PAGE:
Monday, July 4, 2011

Valerie Brincheck: Drunken Scotch Video Tutorial

When I was asked to be a monthly muse for Gingersnap Creations I was beyond thrilled when the chosen theme was "steampunk". Here is a wonderful card that I made in that theme that would be great for Father's day or any other "masculine" occasion. It's a little long but worth the effort I think.

Besides the "Drunken Scotch" technique there are several other techniques that I have shown on this card but the main one is how to make plain old chipboard look like rusted metal with some glue, alcohol inks and a heat gun. (The technique is done on the bookplate that holds the "inventor" title.)

I know the supplies and tools list looks long but I like to list every single little thing I use. There are also plenty of substitutions available and I will try to list them as I go along.

Supplies Needed:
Distress Inks
Rusty Hinge
Wild Honey
Faded Jeans
Chipped Sapphire
Vintage Photo
Black Soot

Alcohol Inks
Copper Mixative
Pearl Mixative
Rust (Ginger can also be used but is a little lighter in color)
Caramel or Butterscotch
Espresso, or Black
Aqua or Juniper (optional)

chipboard bookplate
2 small copper brads
1- 12" x 12" sheet of rust card stock
2 - 12"x 12" sheets of cream card stock
1 - 5" x 5" piece of metallic gold paper
2" x 2" piece of packaging plastic
1 - vintage dictionary page (5"x7" or larger) glued to card stock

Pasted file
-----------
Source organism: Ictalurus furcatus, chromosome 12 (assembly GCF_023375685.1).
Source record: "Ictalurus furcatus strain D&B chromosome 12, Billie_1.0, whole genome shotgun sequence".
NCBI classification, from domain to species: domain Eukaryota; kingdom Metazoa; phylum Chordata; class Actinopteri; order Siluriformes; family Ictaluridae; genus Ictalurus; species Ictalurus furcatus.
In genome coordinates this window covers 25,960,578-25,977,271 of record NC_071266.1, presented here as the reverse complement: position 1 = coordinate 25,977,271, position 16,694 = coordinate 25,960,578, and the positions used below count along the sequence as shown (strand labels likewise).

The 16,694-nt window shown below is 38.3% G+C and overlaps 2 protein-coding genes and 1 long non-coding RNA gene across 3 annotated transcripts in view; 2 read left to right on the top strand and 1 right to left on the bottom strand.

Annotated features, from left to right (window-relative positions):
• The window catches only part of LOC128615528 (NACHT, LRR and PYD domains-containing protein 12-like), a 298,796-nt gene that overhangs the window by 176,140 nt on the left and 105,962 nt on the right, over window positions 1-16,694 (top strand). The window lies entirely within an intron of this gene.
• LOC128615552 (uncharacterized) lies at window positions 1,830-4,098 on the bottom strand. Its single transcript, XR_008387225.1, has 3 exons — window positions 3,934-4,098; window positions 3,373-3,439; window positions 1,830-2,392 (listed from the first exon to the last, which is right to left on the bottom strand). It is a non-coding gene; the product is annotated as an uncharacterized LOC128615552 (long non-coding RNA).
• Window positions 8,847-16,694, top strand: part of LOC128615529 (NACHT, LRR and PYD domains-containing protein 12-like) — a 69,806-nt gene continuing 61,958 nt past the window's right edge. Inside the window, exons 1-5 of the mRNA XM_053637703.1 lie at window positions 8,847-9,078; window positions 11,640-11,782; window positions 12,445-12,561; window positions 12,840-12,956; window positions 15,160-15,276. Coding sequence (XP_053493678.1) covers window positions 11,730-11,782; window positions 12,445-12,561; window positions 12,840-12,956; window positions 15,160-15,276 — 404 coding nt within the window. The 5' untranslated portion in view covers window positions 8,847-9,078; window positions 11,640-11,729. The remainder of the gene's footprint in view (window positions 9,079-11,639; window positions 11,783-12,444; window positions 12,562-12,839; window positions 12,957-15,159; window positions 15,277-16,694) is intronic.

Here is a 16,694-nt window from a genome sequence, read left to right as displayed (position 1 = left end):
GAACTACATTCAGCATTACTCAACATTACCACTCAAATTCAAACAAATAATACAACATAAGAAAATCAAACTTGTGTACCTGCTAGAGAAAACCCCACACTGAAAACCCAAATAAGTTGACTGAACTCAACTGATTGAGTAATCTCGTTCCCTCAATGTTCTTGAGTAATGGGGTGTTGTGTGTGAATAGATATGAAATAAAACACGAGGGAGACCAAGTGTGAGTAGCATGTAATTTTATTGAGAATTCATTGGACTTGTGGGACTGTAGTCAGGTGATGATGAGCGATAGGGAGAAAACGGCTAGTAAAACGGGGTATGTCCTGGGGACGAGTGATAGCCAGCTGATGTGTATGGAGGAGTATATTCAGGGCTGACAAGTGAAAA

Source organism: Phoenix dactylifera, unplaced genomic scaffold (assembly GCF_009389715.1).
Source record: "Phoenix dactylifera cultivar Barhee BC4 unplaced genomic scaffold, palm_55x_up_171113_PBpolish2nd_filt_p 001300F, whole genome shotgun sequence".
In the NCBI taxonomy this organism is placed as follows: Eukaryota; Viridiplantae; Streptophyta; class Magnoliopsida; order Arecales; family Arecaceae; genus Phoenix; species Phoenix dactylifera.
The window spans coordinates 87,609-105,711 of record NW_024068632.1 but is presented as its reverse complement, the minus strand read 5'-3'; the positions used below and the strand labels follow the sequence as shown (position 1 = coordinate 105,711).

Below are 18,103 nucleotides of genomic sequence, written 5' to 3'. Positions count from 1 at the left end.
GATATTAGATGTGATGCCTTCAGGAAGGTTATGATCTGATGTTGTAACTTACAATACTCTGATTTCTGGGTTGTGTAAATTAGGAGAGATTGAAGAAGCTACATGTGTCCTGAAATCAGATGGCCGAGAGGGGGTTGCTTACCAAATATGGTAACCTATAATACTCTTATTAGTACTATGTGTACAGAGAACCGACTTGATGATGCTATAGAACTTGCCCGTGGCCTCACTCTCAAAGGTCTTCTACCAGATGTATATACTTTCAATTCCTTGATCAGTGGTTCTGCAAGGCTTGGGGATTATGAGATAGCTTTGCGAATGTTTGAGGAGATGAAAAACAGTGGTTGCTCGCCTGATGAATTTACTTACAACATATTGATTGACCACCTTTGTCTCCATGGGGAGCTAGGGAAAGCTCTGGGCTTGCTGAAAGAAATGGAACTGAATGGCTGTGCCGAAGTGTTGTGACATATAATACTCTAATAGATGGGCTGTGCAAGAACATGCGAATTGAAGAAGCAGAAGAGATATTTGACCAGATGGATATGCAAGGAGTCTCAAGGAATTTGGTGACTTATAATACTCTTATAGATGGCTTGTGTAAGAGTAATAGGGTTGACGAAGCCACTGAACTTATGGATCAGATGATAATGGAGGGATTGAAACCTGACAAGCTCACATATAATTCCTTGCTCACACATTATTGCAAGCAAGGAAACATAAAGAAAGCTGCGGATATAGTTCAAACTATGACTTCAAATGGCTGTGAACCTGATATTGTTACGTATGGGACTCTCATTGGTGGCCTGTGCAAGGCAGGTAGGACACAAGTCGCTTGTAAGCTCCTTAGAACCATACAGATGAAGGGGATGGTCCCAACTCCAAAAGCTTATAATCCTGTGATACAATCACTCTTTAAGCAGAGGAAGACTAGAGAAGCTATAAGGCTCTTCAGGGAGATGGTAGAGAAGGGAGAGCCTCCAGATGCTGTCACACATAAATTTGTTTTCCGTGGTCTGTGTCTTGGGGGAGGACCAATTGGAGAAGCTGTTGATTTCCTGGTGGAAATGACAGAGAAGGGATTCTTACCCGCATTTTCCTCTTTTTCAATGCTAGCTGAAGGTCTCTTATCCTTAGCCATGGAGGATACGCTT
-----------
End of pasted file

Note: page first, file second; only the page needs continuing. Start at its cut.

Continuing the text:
Versamark ink pad (Or any clear embossing ink)

Black and Clear embossing powder
Black Staz-On ink pad (Or any other permanent ink pad.)
Scotch Clear glue (Or any white household glue)
foam tape

Tools Needed:
Basic tool kit - paper trimmer, scissors, glue, pencil, craft knife, bone folder, embossing stylus, heat gun
Die cutting machine & rubber embossing pads
Xyron machine (optional)
5"x 7" envelope template
iron and sheet of plain copy paper
foam blending pads & handle

Steampunk stamp set from Darkroom Door
Steampunk Elements stamp set from Oxford Impressions (Or Urban Blueprint or Pipeline from Technique Tuesday. Or the Blueprint stamp from the Steampunk stamp set by Tim Holtz.)
Gears embossing folder from Cuttlebug (Or Steampunk embossing folder from Tim Holtz)
Sprockets Die cut set from Spellbinders
Vintage Cabinet Card and Small Cabinet Card (Movers & Shapers) from Sizzix by Tim Holtz

Now that we have all that stuff collected, lets get started!
1. Score a fold line down the middle of the 12" x 12" sheet of rust card stock. (I like to use the cutting trough on my paper trimmer.) Fold in half then trim to a 5"x 7" sized card.

2. If you haven't already attached the dictionary page to a piece of cream card stock then you need to do that now. My page was about 5.5" x 9" and was not trimmed before I die cut it.